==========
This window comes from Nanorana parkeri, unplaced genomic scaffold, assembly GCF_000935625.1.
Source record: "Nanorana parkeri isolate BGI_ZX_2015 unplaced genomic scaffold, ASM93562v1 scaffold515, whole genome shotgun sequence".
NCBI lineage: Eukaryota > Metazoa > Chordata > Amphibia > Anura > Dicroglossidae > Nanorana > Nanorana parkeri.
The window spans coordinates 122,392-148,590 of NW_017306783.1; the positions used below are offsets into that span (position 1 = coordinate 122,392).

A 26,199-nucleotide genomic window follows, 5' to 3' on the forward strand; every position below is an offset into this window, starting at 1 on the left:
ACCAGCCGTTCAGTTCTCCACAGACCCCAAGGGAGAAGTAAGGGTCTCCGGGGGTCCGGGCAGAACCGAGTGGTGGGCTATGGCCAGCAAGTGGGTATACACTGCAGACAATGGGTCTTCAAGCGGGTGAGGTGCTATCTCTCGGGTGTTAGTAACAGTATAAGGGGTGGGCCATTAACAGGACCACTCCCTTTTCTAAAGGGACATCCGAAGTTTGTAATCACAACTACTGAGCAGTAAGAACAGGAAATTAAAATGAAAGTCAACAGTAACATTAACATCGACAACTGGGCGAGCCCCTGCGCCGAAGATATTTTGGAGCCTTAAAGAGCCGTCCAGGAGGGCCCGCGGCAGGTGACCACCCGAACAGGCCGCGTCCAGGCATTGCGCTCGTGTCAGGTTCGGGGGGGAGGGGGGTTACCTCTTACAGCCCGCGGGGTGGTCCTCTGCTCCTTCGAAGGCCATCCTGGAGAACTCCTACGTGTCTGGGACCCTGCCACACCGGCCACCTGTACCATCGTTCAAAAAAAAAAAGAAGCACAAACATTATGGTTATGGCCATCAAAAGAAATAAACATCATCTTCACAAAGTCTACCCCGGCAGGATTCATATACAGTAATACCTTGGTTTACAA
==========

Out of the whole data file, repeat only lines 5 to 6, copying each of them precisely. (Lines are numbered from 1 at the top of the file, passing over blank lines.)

A 26,199-nucleotide genomic window follows, 5' to 3' on the forward strand; every position below is an offset into this window, starting at 1 on the left:
ACCAGCCGTTCAGTTCTCCACAGACCCCAAGGGAGAAGTAAGGGTCTCCGGGGGTCCGGGCAGAACCGAGTGGTGGGCTATGGCCAGCAAGTGGGTATACACTGCAGACAATGGGTCTTCAAGCGGGTGAGGTGCTATCTCTCGGGTGTTAGTAACAGTATAAGGGGTGGGCCATTAACAGGACCACTCCCTTTTCTAAAGGGACATCCGAAGTTTGTAATCACAACTACTGAGCAGTAAGAACAGGAAATTAAAATGAAAGTCAACAGTAACATTAACATCGACAACTGGGCGAGCCCCTGCGCCGAAGATATTTTGGAGCCTTAAAGAGCCGTCCAGGAGGGCCCGCGGCAGGTGACCACCCGAACAGGCCGCGTCCAGGCATTGCGCTCGTGTCAGGTTCGGGGGGGAGGGGGGTTACCTCTTACAGCCCGCGGGGTGGTCCTCTGCTCCTTCGAAGGCCATCCTGGAGAACTCCTACGTGTCTGGGACCCTGCCACACCGGCCACCTGTACCATCGTTCAAAAAAAAAAAGAAGCACAAACATTATGGTTATGGCCATCAAAAGAAATAAACATCATCTTCACAAAGTCTACCCCGGCAGGATTCATATACAGTAATACCTTGGTTTACAA